Castle Rock is home to 100,000 breeding seabirds belonging to 11 different species, including storm-petrels, cormorants, gulls, auklets, and puffins. One of the largest common murre colonies on the Pacific Coast gathers at Castle Rock each year. While murres lay a single egg on bare ground, pelagic cormorants nest on steep cliffs to minimize predation, and Cassin’s auklet and rhinoceros auklet dig burrows in the dirt for their eggs, far away from the cliff edges. Castle Rock also hosts the northernmost breeding colony of northern elephant seals, a species once on the brink of extinction. Other marine mammals such as Pacific harbor seals, California sea lions, and Steller sea lions use Castle Rock as a resting location.

Cultural History

rocky island viewed through a scope
A view of Castle Rock. photo © Natalie Queall, all rights reserved

For centuries, Native American Tribes in California have relied on marine and coastal resources. Many Native American Tribes in California continue to regularly harvest marine resources within their ancestral territories and maintain relationships with the coast for ongoing customary uses. ‘Ee-nii-k’wvt is the name given to Castle Rock by the Tolowa Dee-ni’ Nation and translates to “ground-there-upon”. Tolowa Dee-ni' peoples regard Castle Rock as a culturally significant location.

In 1849 gold was discovered in California, catapulting the region into statehood. Castle Rock was claimed by the United States government around 1900. Around the same time, a 12 ft. x 12 ft. wooden cabin was built on the east end of the island and sheep were transported to and from the island by boat to graze during extreme low tides.

From 1917 to 1961, bird researchers and egg collectors visited the island to observe and gather specimens. In 1979, Castle Rock was purchased by The Nature Conservancy due to the island's critical role as a spring staging ground for almost the entire population of Aleutian cackling geese prior to their final migration to Alaskan breeding grounds. The United States Fish and Wildlife Service purchased the island from The Nature Conservancy in 1979. It is now a National Wildlife Refuge as well as a special closure within California’s MPA Network.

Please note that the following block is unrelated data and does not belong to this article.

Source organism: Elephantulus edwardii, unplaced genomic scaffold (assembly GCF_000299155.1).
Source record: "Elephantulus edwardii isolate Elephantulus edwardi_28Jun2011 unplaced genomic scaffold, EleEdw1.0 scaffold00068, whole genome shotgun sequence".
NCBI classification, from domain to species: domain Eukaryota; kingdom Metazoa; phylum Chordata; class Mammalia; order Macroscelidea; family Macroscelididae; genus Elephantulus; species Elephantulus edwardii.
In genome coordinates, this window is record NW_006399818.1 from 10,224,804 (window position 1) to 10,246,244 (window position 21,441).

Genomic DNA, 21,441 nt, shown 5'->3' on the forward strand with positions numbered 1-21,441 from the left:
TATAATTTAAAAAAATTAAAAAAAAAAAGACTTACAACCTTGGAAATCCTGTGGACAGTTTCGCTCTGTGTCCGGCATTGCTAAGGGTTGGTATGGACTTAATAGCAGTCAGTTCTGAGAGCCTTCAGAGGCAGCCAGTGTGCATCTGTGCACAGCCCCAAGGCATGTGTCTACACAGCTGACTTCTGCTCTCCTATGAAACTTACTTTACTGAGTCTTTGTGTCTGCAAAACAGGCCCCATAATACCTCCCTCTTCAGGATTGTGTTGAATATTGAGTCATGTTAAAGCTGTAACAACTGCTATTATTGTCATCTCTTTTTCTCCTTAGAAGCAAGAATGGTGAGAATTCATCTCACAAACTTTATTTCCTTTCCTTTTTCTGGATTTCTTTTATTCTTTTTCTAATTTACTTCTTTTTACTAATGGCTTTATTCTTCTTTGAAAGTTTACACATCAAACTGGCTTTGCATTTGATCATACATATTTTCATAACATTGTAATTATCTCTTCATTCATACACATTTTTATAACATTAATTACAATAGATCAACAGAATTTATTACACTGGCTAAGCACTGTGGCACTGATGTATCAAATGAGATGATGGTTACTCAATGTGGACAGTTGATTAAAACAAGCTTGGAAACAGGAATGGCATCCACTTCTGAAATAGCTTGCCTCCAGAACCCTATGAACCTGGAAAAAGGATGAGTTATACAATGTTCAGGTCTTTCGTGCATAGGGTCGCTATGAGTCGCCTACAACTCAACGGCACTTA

rocks and islands protruding from the ocean
A view of Castle Rock. photo © C. Allison, MPA Collaborative

Castle Rock and its surrounding waters are not accessible to recreational visitors by foot or by vessel. There is a year-round restriction prohibiting access within 300 feet of the island.

Just inshore of Castle Rock is Pebble Beach, an expansive stretch of sand connecting various coves near Crescent City. Parking is available in areas along South and North Pebble Beach Drive between Battery Point and the Point St. George headland. Pebble Beach provides opportunities for beach walking, birdwatching, fishing, tidepooling, surfing, hiking, and seasonal whale watching between the months of November and April.



A special closure is designated from the mean high tide line to a distance of 300 feet seaward of the mean lower low tide line of any shoreline of Castle Rock, located in the vicinity of 41° 45.706' N. lat. 124° 14.949' W. long.

California Code of Regulations Title 14, Section 632(b)(4)

Downloads for Castle Rock Special Closure


Map of Castle Rock Special Closure - click to enlarge in new tab

Facts, Map & Regulations

MPA fact sheet - click to enlarge in new tab